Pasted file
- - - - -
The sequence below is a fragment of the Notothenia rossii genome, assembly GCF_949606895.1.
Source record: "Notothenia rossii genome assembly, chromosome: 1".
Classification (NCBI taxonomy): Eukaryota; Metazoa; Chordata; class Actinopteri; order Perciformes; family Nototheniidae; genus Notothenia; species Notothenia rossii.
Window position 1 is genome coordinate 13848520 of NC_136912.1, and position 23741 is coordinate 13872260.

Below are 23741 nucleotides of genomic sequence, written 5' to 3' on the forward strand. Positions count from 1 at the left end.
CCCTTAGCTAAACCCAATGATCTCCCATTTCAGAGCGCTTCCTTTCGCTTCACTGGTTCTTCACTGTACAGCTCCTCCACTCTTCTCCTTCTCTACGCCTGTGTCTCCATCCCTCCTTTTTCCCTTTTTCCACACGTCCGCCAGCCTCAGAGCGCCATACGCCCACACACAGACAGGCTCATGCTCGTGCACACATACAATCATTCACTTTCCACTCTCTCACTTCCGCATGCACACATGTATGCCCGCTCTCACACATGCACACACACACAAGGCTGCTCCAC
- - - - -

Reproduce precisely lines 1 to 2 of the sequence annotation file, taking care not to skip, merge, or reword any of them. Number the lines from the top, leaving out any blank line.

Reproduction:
The sequence below is a fragment of the Notothenia rossii genome, assembly GCF_949606895.1.
Source record: "Notothenia rossii genome assembly, chromosome: 1".